"Strowbridge is an outside, inside player," Flores said. "He played multiple positions, [is] versatile, tough."

The inside-outside designation applies to a lot of Miami's remade roster. Between 2017 and 2018, Kyle Van Noy played a near 50-50 split of his defensive reps inside and outside, according to Pro Football Focus. Raekwon McMillan played just two snaps on the ball in 2018 but increased that number to 93 in his first year in Flores' defense.

Position versatility is especially important in the secondary. Byron Jones spent two of his five seasons in Dallas as a safety. Bobby McCain moved into a more prominent single-high role in 2019 after playing the slot the majority of his career. Rookie Brandon Jones played nearly a 50-50 split, according to PFF, between deep safety and in the slot last year at Texas.

Miami jumped head first into the philosophy of building the defense front to back this offseason. With the two Joneses, McCain and Rowe, Flores has a handful of players with hybrid safety/cornerback experience. More common features exists across the position group. Press-man cover skills suit the strengths of Xavien Howard and rookie first-round pick Noah Igbinoghene.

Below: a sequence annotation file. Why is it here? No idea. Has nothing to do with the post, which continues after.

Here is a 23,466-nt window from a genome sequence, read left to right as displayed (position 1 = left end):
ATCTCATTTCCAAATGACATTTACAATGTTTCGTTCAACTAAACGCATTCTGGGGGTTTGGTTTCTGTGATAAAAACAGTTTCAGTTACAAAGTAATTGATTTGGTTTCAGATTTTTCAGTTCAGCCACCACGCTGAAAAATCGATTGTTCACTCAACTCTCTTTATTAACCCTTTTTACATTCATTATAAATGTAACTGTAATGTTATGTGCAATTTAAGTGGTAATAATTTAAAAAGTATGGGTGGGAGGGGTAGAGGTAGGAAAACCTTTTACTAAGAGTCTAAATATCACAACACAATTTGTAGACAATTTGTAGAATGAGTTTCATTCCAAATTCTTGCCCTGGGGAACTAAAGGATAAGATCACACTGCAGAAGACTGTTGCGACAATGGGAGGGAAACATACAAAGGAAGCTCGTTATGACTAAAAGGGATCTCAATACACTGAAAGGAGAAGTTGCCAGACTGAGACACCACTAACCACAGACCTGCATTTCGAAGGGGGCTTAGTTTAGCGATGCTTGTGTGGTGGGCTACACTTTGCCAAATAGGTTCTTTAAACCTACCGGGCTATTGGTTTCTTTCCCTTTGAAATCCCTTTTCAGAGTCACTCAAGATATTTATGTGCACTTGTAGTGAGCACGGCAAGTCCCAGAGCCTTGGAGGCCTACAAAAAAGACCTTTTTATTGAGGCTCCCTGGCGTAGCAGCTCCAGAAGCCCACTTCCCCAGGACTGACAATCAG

The Dolphins inundated the defensive back room with talented players this offseason. The 2019 defense was on the field for 1,057 snaps. The number of defensive back deployments were as follows, according to Sharp Football Stats:

Table inside Article
Defensive Backs on the Field Snaps in that Defensive Package
8 DBs 9 snaps
7 DBs 21 snaps
6 DBs 304 snaps
5 DBs 370 snaps
4 DBs 341 snaps
3 DBs 61 snaps
2 DBs 11 snaps
1 DBs 1 snap

Four defensive backs are, essentially, always on the field. More than two-thirds of the time the defense has at least five defensive backs and at least six on nearly 33 percent of the defensive snaps. In a passing league, there are never enough cover-corners.

Blocking, beating blocks, and tackling – the core basics of the game never changed. Grier and Flores utilized that approach on the offensive side of the ball, working to fortify the offensive line with two free agents and three draft picks up front. Four of the five players tip the scales at 325 pounds or more, bringing toughness and physicality. The fifth acquisition up front, veteran center Ted Karras, excels in another core tenant of a Flores team – communication.

"Ted [Karras is] a smart player," said Bill Belichick during a 2019 press conference. "He's strong, he can anchor the middle of the pocket and his communication with his teammates on the offensive line – which is critical for the center position to handle blocking schemes and protections and so forth – has been good."

Finally, the quarterback position. The Dolphins signed Ryan Fitzpatrick last March and he exemplifies the traits that Flores looks for in a quarterback.

"Guys who are mobile, that's a strength," Flores said. "Guys who have great accuracy, that's definitely a strength. Those are kind of qualities that are standard things you're looking for – guys who are accurate, guys with leadership, command of the offense. I think that's definitely a quality you want in your quarterback. Mobility is great but every player's a little bit different."